Sunday, June 5, 2011

The Pinguy OS seems a worthy distro

For the last five years, the Linux distro that I have installed the most is Kubuntu and its derivatives,such as Linux Mint. Lately, I've been getting into the Ubuntu-derived Pinguy OS (v11.04)--it's the first GNOME-based Linux I've ever actually installed in over 8 years of using Linux. Though I'm usually a KDE guy, it seems to be pretty complete and has a LOT of stuff pre-installed--as well as being laid out in a useful way. Pinguy's power lies in the fact that some useful, but tricky-to-install-and-configure software comes already installed and configured. I have been running it for several days and I like it a lot. Other than adding Xfe and K3b (and a few more browsers), I am running pretty much stock, and except for having to install SeaMonkey 2.0.14 from the tarball (2.0.13 kept crashing), most of the added software went in smoothly. The only caveat seems to be that the default keyboard map is "UK"--so when you use the disc "live" you need to go to
Control Centre->Hardware->Keyboard->Layouts
and add the "USA" keyboard. This is part of the installation process, so no problems if you install it.

Thursday, March 10, 2011

Is this the beginning of the end for the Wintel duopoly?

A Tegra 2 system-on-a chip (SoC) dual-core ARM-based micro-desktop that runs Ubuntu or Android 3.0 is about to be released (by the end of April, according to the developers). Despite its small size, it seems to be packed with features. For many people, this would be enough computer to do what they need...
April, 2011 – The Month The Desktop Changes

NVIDIA's founder says that this is just the beginning
the successors to the current-generation Tegra chips will be ever-more-powerful, yet still highly efficient.
Q&A: Nvidia chief explains his strategy for winning in mobile computing

For example, the quad-core Tegra 3
code-name Kal-Elis due as soon as this summer.
NVIDIA Quad-Core Tegra 3 Kal-El in Android Devices This Summer

Texas Instruments
isn't standing still, either
though their quad-core ARM SoC takes a substantially different approach.
Texas Instruments Reveals Quad-Core 2GHz ARM SoC with Stereo-3D Support

I predict interesting times ahead for all of us, including Intel and Microsoft. The Sandy Bridge fabrication glitch HAS to hurt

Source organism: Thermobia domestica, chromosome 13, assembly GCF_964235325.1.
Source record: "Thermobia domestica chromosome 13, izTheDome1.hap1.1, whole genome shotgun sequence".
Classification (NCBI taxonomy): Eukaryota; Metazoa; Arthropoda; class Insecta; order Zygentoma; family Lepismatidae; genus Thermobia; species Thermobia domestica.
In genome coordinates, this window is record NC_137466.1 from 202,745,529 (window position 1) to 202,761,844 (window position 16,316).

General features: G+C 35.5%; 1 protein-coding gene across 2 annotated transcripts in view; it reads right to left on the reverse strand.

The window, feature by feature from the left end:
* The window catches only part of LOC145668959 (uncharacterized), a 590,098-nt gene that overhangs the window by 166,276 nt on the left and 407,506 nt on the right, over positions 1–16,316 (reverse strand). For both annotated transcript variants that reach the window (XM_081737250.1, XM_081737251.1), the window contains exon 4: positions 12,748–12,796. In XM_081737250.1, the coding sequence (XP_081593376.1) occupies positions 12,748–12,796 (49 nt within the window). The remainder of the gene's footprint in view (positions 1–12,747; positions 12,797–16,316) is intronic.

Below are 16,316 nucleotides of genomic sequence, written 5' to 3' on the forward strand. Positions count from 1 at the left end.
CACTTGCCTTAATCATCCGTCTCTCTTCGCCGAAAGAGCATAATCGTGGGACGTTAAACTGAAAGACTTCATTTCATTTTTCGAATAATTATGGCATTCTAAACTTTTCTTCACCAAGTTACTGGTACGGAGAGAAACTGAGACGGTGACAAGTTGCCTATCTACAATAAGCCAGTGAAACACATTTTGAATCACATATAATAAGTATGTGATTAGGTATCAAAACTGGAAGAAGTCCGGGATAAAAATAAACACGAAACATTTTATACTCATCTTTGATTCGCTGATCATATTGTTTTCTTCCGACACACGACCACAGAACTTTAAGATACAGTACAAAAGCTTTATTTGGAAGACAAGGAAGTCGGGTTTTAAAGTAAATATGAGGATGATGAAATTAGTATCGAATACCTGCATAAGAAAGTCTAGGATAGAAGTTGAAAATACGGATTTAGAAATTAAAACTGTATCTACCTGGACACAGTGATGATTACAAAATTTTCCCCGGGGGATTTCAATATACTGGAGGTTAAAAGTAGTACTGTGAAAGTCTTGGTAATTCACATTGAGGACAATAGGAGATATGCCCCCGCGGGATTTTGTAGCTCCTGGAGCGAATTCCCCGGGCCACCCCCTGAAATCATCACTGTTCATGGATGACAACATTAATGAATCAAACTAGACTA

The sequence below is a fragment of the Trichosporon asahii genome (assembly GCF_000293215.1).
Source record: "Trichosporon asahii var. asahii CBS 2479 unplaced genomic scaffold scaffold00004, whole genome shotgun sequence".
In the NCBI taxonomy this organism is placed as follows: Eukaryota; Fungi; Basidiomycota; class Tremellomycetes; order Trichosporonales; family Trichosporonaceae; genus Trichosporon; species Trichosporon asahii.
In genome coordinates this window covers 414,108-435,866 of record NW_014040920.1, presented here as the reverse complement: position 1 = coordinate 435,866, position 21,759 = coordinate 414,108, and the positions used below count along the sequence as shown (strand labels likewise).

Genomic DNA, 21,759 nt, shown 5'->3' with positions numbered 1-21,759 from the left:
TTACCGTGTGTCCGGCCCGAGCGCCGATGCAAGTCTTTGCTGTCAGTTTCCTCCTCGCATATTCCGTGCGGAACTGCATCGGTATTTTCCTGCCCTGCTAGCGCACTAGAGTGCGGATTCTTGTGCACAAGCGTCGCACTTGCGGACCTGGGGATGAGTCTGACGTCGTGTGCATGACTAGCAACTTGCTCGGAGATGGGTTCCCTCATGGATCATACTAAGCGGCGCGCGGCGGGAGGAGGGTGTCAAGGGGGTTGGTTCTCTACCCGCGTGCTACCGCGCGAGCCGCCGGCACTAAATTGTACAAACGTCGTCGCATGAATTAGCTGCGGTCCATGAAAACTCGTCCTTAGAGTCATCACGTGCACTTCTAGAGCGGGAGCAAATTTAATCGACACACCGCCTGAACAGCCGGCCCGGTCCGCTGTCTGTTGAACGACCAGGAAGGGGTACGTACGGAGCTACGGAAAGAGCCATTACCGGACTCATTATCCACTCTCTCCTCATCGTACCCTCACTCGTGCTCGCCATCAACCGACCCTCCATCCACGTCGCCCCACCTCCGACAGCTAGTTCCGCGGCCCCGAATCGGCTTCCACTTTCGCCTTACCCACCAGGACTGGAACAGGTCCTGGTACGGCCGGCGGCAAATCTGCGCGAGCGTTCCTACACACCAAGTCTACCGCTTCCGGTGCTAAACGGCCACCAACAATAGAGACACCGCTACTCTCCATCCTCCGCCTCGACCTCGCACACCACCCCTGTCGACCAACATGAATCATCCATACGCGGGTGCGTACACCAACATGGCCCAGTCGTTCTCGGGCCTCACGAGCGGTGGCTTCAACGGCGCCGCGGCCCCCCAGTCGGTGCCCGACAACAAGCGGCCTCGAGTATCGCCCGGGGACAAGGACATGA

and I predict that Windows-on-ARM will be too little, too late.
Intel Finds 'Sandy Bridge' Support Chip Glitch; $1B to Fix

I'm keeping an eye on this one.

Thursday, February 3, 2011

How to Install KDE SC 4.6.0 on Ubuntu 10.10

I run Kubuntu 10.10, but you cannot update the KDE desktop to the newest version directly. There is a technique, though, that does allow the newest version of KDE4.6.0to be easily installed. Here's the link.

The one caveat is that it didn't update for me the first timeso once I installed the PPA, I went to a terminal window and typed
sudo apt-get update then
sudo apt-get dist-upgrade
and everything was cool.

Saturday, January 29, 2011

How to Replace Your OpenOffice With LibreOffice In Ubuntu

I run Kubuntu Linux, the KDE-based variant of Ubuntu. I had v3.2 installed as my primary office suite. Both and LibreOffice have just released version 3.3 of their respective office suites. For those that don't know, LibreOffice was forked from over concerns about how Oracle would deal with after purchasing Sun Microsystems, the publisher of both and the Java programming language. A group of developers formed The Document Foundation to create a more open development model going forward; LibreOffice v3.3.0 is their first release.

The LibreOffice downloads for Linux from the official site are tarballs, generic Linux install files. For Ubuntu and other Debian derivatives, they should be .deb files; for maximum compatibility they should be installed through apt, but LibreOffice is not yet available from the official Ubuntu repositories. The solution to this issue is a PPA. There is now a PPA available to install LibreOffice in Ubuntu and its derivatives. This article shows how, step-by-step:
Quick Tip: How to Replace Your OpenOffice With LibreOffice In Ubuntu

If you are not already aware, you can often save a lot of typing by simply using copy-and-paste (link is to my article) to enter each command into a terminal window.

This technique worked well for me. LibreOffice seems to be humming along just fine!

Tuesday, January 25, 2011

Monday, January 24, 2011


Although I am currently the Chairman of the Special Interest Group-Linux of the SouthEast Michigan Computer Organization, this blog does not reflect anyone's views but my own. SEMCO, its members, and its SIG-Linux are not responsible for this blog or its content. That having been said, I will be posting herein articles based on my presentations to the Group--plus opinions, facts, and occasional wild speculation & flights of fancy (most of which [I hope!] will be related to Linux).